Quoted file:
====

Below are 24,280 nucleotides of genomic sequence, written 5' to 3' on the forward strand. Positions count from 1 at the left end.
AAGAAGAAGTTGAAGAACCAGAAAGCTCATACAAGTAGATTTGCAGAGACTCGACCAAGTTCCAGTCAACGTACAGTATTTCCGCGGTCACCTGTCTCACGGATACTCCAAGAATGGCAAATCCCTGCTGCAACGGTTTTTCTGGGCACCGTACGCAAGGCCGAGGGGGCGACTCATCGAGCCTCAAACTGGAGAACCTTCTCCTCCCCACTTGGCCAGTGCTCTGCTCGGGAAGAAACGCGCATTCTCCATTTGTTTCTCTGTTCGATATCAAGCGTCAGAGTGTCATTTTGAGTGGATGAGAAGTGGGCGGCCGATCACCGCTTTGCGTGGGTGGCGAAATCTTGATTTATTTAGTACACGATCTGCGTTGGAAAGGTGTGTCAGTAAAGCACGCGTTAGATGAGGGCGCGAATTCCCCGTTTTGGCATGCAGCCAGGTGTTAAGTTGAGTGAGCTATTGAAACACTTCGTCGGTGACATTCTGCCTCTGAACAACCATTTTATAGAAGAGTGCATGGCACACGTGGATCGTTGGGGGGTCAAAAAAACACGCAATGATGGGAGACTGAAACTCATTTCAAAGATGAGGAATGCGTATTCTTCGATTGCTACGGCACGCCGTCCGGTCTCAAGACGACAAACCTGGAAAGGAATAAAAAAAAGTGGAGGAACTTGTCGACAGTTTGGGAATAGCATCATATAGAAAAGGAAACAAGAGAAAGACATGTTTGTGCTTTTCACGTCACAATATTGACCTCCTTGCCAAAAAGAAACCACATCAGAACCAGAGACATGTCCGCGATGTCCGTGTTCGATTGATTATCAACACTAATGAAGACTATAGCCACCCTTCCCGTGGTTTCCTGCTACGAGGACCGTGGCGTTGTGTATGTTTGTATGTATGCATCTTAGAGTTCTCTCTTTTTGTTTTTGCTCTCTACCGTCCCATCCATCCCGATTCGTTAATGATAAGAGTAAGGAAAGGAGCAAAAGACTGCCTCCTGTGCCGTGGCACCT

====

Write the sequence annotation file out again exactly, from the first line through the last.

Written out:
Below are 24,280 nucleotides of genomic sequence, written 5' to 3' on the forward strand. Positions count from 1 at the left end.
AAGAAGAAGTTGAAGAACCAGAAAGCTCATACAAGTAGATTTGCAGAGACTCGACCAAGTTCCAGTCAACGTACAGTATTTCCGCGGTCACCTGTCTCACGGATACTCCAAGAATGGCAAATCCCTGCTGCAACGGTTTTTCTGGGCACCGTACGCAAGGCCGAGGGGGCGACTCATCGAGCCTCAAACTGGAGAACCTTCTCCTCCCCACTTGGCCAGTGCTCTGCTCGGGAAGAAACGCGCATTCTCCATTTGTTTCTCTGTTCGATATCAAGCGTCAGAGTGTCATTTTGAGTGGATGAGAAGTGGGCGGCCGATCACCGCTTTGCGTGGGTGGCGAAATCTTGATTTATTTAGTACACGATCTGCGTTGGAAAGGTGTGTCAGTAAAGCACGCGTTAGATGAGGGCGCGAATTCCCCGTTTTGGCATGCAGCCAGGTGTTAAGTTGAGTGAGCTATTGAAACACTTCGTCGGTGACATTCTGCCTCTGAACAACCATTTTATAGAAGAGTGCATGGCACACGTGGATCGTTGGGGGGTCAAAAAAACACGCAATGATGGGAGACTGAAACTCATTTCAAAGATGAGGAATGCGTATTCTTCGATTGCTACGGCACGCCGTCCGGTCTCAAGACGACAAACCTGGAAAGGAATAAAAAAAAGTGGAGGAACTTGTCGACAGTTTGGGAATAGCATCATATAGAAAAGGAAACAAGAGAAAGACATGTTTGTGCTTTTCACGTCACAATATTGACCTCCTTGCCAAAAAGAAACCACATCAGAACCAGAGACATGTCCGCGATGTCCGTGTTCGATTGATTATCAACACTAATGAAGACTATAGCCACCCTTCCCGTGGTTTCCTGCTACGAGGACCGTGGCGTTGTGTATGTTTGTATGTATGCATCTTAGAGTTCTCTCTTTTTGTTTTTGCTCTCTACCGTCCCATCCATCCCGATTCGTTAATGATAAGAGTAAGGAAAGGAGCAAAAGACTGCCTCCTGTGCCGTGGCACCT